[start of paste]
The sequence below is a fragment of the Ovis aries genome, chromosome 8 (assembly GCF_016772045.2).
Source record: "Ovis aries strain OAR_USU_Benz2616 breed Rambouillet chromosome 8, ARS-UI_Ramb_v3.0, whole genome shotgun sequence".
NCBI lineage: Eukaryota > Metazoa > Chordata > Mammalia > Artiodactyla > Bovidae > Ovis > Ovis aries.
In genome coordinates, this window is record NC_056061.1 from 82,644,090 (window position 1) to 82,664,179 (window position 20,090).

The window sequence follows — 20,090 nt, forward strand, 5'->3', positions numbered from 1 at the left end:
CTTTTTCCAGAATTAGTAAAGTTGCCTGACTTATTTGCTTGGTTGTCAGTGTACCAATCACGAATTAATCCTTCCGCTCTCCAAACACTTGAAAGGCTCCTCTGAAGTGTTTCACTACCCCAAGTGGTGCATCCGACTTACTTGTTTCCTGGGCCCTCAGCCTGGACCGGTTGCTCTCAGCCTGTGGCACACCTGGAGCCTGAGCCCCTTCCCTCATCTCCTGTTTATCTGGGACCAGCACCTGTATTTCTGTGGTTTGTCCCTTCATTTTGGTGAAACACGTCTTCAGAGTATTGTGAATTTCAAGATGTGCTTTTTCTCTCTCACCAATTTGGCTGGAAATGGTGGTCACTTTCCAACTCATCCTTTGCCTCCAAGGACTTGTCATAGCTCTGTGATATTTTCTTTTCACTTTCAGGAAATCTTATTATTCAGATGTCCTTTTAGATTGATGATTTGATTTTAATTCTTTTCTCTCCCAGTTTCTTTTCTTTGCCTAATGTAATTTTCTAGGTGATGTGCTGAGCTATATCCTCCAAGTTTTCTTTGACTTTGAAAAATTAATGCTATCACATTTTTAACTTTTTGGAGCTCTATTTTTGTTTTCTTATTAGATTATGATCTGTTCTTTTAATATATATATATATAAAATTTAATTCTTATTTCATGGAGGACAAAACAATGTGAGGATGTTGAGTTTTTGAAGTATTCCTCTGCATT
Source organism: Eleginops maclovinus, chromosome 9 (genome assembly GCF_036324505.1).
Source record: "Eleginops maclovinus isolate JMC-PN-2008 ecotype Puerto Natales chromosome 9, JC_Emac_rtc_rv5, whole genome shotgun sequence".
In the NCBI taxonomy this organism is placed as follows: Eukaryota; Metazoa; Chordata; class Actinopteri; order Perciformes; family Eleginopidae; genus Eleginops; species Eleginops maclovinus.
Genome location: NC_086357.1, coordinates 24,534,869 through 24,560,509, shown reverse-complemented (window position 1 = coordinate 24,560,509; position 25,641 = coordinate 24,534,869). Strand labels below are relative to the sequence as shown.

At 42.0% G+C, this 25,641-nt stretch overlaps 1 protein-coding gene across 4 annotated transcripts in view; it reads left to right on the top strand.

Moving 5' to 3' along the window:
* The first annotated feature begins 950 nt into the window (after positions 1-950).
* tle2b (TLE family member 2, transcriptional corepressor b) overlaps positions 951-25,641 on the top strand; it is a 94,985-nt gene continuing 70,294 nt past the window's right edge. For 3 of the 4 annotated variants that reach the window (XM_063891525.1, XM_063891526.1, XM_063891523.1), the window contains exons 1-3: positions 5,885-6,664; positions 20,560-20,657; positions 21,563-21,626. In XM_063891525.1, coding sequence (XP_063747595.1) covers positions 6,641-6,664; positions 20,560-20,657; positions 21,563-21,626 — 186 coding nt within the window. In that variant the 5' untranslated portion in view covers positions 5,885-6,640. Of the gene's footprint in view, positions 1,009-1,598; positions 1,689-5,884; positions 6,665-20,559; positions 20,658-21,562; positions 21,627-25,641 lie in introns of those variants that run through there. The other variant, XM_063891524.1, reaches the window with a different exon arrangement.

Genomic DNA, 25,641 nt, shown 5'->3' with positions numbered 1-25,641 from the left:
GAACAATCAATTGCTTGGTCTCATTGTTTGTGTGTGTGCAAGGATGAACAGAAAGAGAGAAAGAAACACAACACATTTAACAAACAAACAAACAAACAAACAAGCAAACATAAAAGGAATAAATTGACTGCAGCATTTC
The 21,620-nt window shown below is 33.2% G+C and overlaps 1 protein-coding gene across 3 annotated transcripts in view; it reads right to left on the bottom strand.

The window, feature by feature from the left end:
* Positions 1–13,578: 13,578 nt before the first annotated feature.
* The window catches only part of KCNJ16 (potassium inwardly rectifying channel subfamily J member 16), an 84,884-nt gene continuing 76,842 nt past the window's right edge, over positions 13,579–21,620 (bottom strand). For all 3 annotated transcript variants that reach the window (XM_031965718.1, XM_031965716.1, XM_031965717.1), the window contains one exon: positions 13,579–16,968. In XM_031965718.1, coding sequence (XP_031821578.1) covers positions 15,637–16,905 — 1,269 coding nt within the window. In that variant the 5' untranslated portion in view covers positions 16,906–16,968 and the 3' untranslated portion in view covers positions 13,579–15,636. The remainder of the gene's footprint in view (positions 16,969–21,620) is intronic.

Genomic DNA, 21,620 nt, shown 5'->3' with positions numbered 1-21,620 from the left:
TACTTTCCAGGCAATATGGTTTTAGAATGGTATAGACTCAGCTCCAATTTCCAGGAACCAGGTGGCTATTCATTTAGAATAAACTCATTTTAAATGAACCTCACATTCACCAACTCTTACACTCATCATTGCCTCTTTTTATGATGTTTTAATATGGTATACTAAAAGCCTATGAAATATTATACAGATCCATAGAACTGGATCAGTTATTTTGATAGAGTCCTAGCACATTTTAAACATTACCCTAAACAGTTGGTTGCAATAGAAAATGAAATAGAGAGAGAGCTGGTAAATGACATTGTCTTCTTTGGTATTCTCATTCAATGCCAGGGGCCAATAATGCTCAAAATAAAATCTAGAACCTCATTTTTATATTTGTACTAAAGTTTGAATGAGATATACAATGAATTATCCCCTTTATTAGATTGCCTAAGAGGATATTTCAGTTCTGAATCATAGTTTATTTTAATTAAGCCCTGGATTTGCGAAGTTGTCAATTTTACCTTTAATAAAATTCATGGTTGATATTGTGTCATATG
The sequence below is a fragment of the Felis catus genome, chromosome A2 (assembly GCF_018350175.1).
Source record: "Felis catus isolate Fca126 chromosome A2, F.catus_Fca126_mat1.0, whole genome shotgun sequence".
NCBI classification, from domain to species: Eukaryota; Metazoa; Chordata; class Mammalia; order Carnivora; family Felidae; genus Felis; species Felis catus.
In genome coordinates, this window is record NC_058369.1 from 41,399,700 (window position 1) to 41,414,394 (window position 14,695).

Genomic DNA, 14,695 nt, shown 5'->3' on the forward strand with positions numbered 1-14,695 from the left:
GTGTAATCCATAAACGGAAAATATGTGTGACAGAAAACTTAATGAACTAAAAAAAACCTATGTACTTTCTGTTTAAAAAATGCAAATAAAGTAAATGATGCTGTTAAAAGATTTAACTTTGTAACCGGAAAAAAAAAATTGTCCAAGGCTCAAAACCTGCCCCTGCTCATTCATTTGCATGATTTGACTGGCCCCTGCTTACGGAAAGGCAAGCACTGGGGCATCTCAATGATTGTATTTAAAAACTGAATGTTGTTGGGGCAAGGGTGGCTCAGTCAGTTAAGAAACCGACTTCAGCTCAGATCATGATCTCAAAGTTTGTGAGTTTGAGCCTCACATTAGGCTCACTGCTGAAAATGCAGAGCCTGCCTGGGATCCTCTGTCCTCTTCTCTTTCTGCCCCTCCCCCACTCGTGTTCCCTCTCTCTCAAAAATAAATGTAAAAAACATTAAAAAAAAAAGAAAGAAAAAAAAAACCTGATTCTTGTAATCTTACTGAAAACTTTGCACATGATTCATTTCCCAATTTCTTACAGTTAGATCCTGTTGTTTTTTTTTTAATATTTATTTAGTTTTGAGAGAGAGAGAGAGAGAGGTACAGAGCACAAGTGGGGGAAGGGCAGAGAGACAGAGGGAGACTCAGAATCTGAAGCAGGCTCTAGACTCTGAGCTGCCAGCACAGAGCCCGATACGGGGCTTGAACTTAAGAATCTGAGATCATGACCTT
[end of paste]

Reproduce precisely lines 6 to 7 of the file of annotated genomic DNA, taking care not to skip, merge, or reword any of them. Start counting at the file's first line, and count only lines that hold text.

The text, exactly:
CTTTTTCCAGAATTAGTAAAGTTGCCTGACTTATTTGCTTGGTTGTCAGTGTACCAATCACGAATTAATCCTTCCGCTCTCCAAACACTTGAAAGGCTCCTCTGAAGTGTTTCACTACCCCAAGTGGTGCATCCGACTTACTTGTTTCCTGGGCCCTCAGCCTGGACCGGTTGCTCTCAGCCTGTGGCACACCTGGAGCCTGAGCCCCTTCCCTCATCTCCTGTTTATCTGGGACCAGCACCTGTATTTCTGTGGTTTGTCCCTTCATTTTGGTGAAACACGTCTTCAGAGTATTGTGAATTTCAAGATGTGCTTTTTCTCTCTCACCAATTTGGCTGGAAATGGTGGTCACTTTCCAACTCATCCTTTGCCTCCAAGGACTTGTCATAGCTCTGTGATATTTTCTTTTCACTTTCAGGAAATCTTATTATTCAGATGTCCTTTTAGATTGATGATTTGATTTTAATTCTTTTCTCTCCCAGTTTCTTTTCTTTGCCTAATGTAATTTTCTAGGTGATGTGCTGAGCTATATCCTCCAAGTTTTCTTTGACTTTGAAAAATTAATGCTATCACATTTTTAACTTTTTGGAGCTCTATTTTTGTTTTCTTATTAGATTATGATCTGTTCTTTTAATATATATATATATAAAATTTAATTCTTATTTCATGGAGGACAAAACAATGTGAGGATGTTGAGTTTTTGAAGTATTCCTCTGCATT
Source organism: Eleginops maclovinus, chromosome 9 (genome assembly GCF_036324505.1).